From artworks that share Indigenous knowledge to fantastical bronze figures of a super-human scale, the Art Gallery of New South Wales has just announced the nine leading Australian and international artists commissioned to create major new works for its transformed art museum campus, which is due to open later this year.
The Art Gallery’s transformation, known as the Sydney Modern Project, will be one of the most ambitious cultural landmarks to open in Australia since the Sydney Opera House almost 50 years ago.
The artists involved work across a wide variety of media and are currently making their site-specific and multi-sensory commissions – many at a scale never before possible at the Art Gallery – in studios, workshops and foundries in Australia and around the world.
The new commissions include an exuberant floral sculpture inspired by an endemic plant of south-eastern Australia by Tokyo-based artist Yayoi Kusama, made famous for her use of polka dots and ‘infinity rooms’, that will be visible day and night, prominently positioned on the new building’s terrace overlooking Woolloomooloo Bay. In the niche above the gallery’s front door, left empty by the cancellation of the original 1913 commission by Dora Ohlfsen, a new sculpture by Wiradjuri artist Karla Dickens will explore the continuing legacies of colonialism and patriarchy.
Photograph: AGNSW | Artists' impression of the Sydney Modern Project from AGNSW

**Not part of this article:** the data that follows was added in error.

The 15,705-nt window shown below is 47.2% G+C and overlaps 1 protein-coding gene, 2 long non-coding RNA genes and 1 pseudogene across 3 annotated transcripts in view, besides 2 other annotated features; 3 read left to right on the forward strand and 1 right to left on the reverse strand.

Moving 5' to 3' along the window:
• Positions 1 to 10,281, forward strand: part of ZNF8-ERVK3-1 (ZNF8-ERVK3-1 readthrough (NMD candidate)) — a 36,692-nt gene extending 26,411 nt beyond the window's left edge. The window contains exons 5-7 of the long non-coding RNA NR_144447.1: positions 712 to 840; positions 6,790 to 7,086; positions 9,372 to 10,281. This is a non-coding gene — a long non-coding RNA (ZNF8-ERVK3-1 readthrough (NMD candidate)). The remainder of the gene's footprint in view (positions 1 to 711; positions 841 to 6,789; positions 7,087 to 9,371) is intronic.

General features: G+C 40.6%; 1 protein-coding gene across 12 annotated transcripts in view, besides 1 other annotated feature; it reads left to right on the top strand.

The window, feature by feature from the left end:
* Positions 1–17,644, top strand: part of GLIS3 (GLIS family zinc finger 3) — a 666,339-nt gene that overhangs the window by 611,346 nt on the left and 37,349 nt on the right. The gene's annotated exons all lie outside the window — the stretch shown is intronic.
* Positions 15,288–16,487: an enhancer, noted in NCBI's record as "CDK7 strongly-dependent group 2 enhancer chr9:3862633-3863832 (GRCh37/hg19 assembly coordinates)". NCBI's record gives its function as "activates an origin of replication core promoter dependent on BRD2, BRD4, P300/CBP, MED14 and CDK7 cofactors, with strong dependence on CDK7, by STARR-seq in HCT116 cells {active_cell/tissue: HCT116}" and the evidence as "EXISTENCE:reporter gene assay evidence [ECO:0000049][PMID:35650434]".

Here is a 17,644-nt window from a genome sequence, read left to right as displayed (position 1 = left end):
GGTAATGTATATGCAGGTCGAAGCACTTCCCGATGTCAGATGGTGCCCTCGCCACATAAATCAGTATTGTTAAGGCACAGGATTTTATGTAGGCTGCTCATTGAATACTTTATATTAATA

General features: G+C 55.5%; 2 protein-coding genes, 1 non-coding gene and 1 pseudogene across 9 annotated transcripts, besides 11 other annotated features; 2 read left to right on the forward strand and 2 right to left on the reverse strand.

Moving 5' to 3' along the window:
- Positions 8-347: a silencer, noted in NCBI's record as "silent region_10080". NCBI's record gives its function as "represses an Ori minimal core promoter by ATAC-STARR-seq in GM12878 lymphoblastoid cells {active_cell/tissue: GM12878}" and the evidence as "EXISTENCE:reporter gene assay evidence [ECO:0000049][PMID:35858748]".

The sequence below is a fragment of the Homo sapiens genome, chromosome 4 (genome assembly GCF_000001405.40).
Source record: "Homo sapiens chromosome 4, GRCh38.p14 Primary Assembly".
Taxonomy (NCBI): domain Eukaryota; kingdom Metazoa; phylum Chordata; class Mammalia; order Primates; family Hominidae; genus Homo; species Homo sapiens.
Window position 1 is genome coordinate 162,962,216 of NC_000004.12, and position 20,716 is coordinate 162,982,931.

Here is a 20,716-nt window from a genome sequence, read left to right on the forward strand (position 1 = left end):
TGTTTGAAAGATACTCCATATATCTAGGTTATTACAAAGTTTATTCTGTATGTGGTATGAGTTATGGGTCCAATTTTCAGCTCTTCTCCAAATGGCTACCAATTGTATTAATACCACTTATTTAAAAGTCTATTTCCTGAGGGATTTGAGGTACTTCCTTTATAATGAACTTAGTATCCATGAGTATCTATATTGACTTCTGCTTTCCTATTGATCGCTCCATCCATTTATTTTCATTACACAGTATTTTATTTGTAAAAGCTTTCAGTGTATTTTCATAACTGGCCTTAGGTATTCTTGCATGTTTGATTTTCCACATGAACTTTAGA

The other just-announced artists commissioned as part of the Sydney Modern Project are Waradgerie (Wiradjuri) artist Lorraine Connelly-Northey, Sydney artist Simryn Gill, Wiradyuri and Kamilaroi artist Jonathan Jones, Melbourne artist Richard Lewer, Taiwanese–American artist Lee Mingwei, Māori artist Lisa Reihana and New Zealand–born, London-based artist Francis Upritchard.
The project is creating a new art museum campus comprising a spectacular new building designed by SANAA, headed by Pritzker Prize–winning architects Kazuyo Sejima and Ryue Nishizawa, a revitalised historic building and public art garden. It seeks to connect people through a seamless relationship between great art, architecture and landscape in a magnificent location overlooking Sydney Harbour. Displayed both indoors and outdoors within and between the Art Gallery’s two buildings, the major new works will speak of what art has been and what it is becoming.
The Art Gallery will announce further commissions and acquisitions in the coming months, ahead of the scheduled opening of the Sydney Modern Project later this year, which will almost double the gallery’s exhibition space and includes a swish new forecourt with reflection pools. In the meantime, the gallery remains open to the public.